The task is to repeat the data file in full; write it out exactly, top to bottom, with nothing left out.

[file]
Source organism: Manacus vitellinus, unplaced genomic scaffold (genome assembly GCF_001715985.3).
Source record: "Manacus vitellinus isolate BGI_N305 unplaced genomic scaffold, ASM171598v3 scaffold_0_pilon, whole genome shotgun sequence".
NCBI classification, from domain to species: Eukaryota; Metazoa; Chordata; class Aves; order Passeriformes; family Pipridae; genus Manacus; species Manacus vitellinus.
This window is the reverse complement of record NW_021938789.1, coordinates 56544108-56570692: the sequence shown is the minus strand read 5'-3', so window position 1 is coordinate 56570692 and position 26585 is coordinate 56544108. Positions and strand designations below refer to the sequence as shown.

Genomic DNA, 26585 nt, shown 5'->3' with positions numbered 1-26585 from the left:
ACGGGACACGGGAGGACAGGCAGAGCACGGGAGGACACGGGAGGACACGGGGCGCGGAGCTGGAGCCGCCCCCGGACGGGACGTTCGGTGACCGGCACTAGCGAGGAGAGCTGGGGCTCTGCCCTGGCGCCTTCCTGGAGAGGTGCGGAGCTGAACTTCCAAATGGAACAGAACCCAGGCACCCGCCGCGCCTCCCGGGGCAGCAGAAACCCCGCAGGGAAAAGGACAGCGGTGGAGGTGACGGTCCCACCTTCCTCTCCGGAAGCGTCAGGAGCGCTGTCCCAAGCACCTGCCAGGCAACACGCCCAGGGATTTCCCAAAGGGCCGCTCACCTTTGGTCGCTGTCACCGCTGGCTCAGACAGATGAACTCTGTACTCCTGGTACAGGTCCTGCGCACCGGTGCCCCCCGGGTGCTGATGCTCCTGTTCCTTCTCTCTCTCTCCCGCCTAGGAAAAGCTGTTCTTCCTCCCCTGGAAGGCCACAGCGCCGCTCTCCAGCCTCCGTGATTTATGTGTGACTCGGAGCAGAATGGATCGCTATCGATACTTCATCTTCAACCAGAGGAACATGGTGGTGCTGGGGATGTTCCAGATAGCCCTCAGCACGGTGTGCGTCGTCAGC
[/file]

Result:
Source organism: Manacus vitellinus, unplaced genomic scaffold (genome assembly GCF_001715985.3).
Source record: "Manacus vitellinus isolate BGI_N305 unplaced genomic scaffold, ASM171598v3 scaffold_0_pilon, whole genome shotgun sequence".
NCBI classification, from domain to species: Eukaryota; Metazoa; Chordata; class Aves; order Passeriformes; family Pipridae; genus Manacus; species Manacus vitellinus.
This window is the reverse complement of record NW_021938789.1, coordinates 56544108-56570692: the sequence shown is the minus strand read 5'-3', so window position 1 is coordinate 56570692 and position 26585 is coordinate 56544108. Positions and strand designations below refer to the sequence as shown.

Genomic DNA, 26585 nt, shown 5'->3' with positions numbered 1-26585 from the left:
ACGGGACACGGGAGGACAGGCAGAGCACGGGAGGACACGGGAGGACACGGGGCGCGGAGCTGGAGCCGCCCCCGGACGGGACGTTCGGTGACCGGCACTAGCGAGGAGAGCTGGGGCTCTGCCCTGGCGCCTTCCTGGAGAGGTGCGGAGCTGAACTTCCAAATGGAACAGAACCCAGGCACCCGCCGCGCCTCCCGGGGCAGCAGAAACCCCGCAGGGAAAAGGACAGCGGTGGAGGTGACGGTCCCACCTTCCTCTCCGGAAGCGTCAGGAGCGCTGTCCCAAGCACCTGCCAGGCAACACGCCCAGGGATTTCCCAAAGGGCCGCTCACCTTTGGTCGCTGTCACCGCTGGCTCAGACAGATGAACTCTGTACTCCTGGTACAGGTCCTGCGCACCGGTGCCCCCCGGGTGCTGATGCTCCTGTTCCTTCTCTCTCTCTCCCGCCTAGGAAAAGCTGTTCTTCCTCCCCTGGAAGGCCACAGCGCCGCTCTCCAGCCTCCGTGATTTATGTGTGACTCGGAGCAGAATGGATCGCTATCGATACTTCATCTTCAACCAGAGGAACATGGTGGTGCTGGGGATGTTCCAGATAGCCCTCAGCACGGTGTGCGTCGTCAGC